"Amnesty International continues to receive reports on forced evictions, segregation in education and racially motivated violence against the Roma community in the Czech Republic.  As recently as 2006, it was noted by the Committee on the Elimination of Racial Discrimination that Roma women have been subjected to sterilization procedures without their full and informed consent, a violation that the Czech government did not take sufficient action to impede. Moreover, the Roma community has been denied justice when seeking redress for abuses against them.

The documented information by human rights organizations and UN Committees make it clear that the Roma in the Czech Republic continue to suffer discrimination at the hands of both public officials and private individuals and that there are individuals who require protection.

Amnesty International has noted an increase in extremism targeted at Roma in the Czech Republic, and  has called on the Czech authorities to comply with their national and international obligations to ensure that the Roma enjoy their rights, and to stand up to growing extremism.

In light of the continued discrimination against the Roma community, Amnesty International is very concerned with Minister Kenney’s comments, which call into question the legitimacy of all refugee claims arriving from the Czech Republic. These comments essentially prejudge asylum claims. This goes against international refugee law, which requires that every asylum claim must be determined on their individual merits. It is simply unacceptable to prejudge asylum claims, or to presume that one type of refugee is inherently more deserving than another."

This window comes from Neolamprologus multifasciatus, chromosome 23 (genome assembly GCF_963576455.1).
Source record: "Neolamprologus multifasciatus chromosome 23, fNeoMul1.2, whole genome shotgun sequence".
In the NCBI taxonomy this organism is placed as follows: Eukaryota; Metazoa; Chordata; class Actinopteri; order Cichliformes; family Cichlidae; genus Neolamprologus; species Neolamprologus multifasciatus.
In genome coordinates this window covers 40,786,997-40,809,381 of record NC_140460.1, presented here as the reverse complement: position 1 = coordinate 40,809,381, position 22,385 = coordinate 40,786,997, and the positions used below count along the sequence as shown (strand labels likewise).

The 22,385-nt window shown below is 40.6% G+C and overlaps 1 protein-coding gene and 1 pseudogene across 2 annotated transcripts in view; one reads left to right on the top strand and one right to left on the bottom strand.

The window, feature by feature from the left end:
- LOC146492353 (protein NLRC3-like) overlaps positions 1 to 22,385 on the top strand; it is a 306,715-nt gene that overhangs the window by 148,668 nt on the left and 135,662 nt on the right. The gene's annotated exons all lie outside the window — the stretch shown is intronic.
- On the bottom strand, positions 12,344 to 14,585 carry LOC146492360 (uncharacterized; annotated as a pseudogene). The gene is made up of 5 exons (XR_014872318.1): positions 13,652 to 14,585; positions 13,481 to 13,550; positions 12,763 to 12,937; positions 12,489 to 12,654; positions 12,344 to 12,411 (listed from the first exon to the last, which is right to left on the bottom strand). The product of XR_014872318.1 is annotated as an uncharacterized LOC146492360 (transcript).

Gloria Nafziger, Amnesty International Canada

Stefan and Ivana (not their real names) fled the Czech Republic with their young daughter, following years of abuse suffered because they are Roma. 

Stefan has been physically attacked numerous times, leading to him being hospitalized more than once.  His leg is crooked as a result of a brick thrown at him.  On another occasion, he was beaten by skinheads with a baseball bat.  He woke up in a hospital with concussion.  He has been assaulted in front of his daughter.  The attacks were regularly accompanied by racist abuse.  Even though Stefan reported the attacks, the police never attempted to find the assailants nor made any effort to protect Stefan.

Stefan had difficulty finding work: employment agencies regularly refuse to hire Roma.

Ivana was forcibly sterilized, without her informed consent, about five years ago.  She had complained of some pain in her abdomen during a medical check-up.  The hospital told her she needed surgery to stop the pain. The next morning, the doctors informed her that her uterus had been removed during the surgery and she can no longer have children.

Their daughter was attacked at school by fellow pupils.  The teacher did nothing to intervene and the girls threatened to beat her up again if they had the opportunity.

Many Roma children in the Czech Republic, like Stefan and Ivana's daughter and those pictured, face discrimination. Photo credit: Wikipedia commons/Anglos



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3. “Roma face discrimination, attacks in Czech Republic”, by Peter O'Neil, Canwest News Service, 8 May 2009,

4. “Canada flooded with Czech Roma refugee claims”, by Peter O'Neil, Canwest News Service, 15 April 2009,

5. This point was made in a letter to Minister Kenney signed by a number of groups, including the European Roma Rights Centre, 4 May 2009,